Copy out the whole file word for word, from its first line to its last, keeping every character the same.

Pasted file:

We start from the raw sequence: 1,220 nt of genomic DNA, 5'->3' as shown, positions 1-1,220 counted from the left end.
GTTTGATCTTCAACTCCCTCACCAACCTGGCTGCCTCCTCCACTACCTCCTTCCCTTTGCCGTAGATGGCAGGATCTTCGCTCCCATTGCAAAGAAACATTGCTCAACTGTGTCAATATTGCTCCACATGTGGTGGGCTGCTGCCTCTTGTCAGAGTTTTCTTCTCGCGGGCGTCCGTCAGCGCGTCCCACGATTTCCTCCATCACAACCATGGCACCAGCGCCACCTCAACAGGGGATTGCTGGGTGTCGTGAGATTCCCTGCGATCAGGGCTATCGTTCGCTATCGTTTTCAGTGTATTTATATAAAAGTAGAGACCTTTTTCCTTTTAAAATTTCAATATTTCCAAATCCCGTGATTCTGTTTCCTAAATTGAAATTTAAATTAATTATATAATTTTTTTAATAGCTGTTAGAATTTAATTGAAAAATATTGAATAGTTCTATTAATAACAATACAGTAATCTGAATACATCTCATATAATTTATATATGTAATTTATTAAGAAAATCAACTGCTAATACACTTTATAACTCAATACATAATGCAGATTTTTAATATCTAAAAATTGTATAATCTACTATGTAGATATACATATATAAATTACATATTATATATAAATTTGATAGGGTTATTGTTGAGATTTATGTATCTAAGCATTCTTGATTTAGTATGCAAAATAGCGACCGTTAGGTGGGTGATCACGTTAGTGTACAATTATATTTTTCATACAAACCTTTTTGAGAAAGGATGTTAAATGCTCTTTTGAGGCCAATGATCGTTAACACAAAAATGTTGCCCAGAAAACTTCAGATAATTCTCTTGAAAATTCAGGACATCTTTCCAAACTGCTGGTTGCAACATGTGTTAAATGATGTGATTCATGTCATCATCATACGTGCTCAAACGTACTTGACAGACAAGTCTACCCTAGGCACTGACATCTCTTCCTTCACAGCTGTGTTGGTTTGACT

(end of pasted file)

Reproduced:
We start from the raw sequence: 1,220 nt of genomic DNA, 5'->3' as shown, positions 1-1,220 counted from the left end.
GTTTGATCTTCAACTCCCTCACCAACCTGGCTGCCTCCTCCACTACCTCCTTCCCTTTGCCGTAGATGGCAGGATCTTCGCTCCCATTGCAAAGAAACATTGCTCAACTGTGTCAATATTGCTCCACATGTGGTGGGCTGCTGCCTCTTGTCAGAGTTTTCTTCTCGCGGGCGTCCGTCAGCGCGTCCCACGATTTCCTCCATCACAACCATGGCACCAGCGCCACCTCAACAGGGGATTGCTGGGTGTCGTGAGATTCCCTGCGATCAGGGCTATCGTTCGCTATCGTTTTCAGTGTATTTATATAAAAGTAGAGACCTTTTTCCTTTTAAAATTTCAATATTTCCAAATCCCGTGATTCTGTTTCCTAAATTGAAATTTAAATTAATTATATAATTTTTTTAATAGCTGTTAGAATTTAATTGAAAAATATTGAATAGTTCTATTAATAACAATACAGTAATCTGAATACATCTCATATAATTTATATATGTAATTTATTAAGAAAATCAACTGCTAATACACTTTATAACTCAATACATAATGCAGATTTTTAATATCTAAAAATTGTATAATCTACTATGTAGATATACATATATAAATTACATATTATATATAAATTTGATAGGGTTATTGTTGAGATTTATGTATCTAAGCATTCTTGATTTAGTATGCAAAATAGCGACCGTTAGGTGGGTGATCACGTTAGTGTACAATTATATTTTTCATACAAACCTTTTTGAGAAAGGATGTTAAATGCTCTTTTGAGGCCAATGATCGTTAACACAAAAATGTTGCCCAGAAAACTTCAGATAATTCTCTTGAAAATTCAGGACATCTTTCCAAACTGCTGGTTGCAACATGTGTTAAATGATGTGATTCATGTCATCATCATACGTGCTCAAACGTACTTGACAGACAAGTCTACCCTAGGCACTGACATCTCTTCCTTCACAGCTGTGTTGGTTTGACT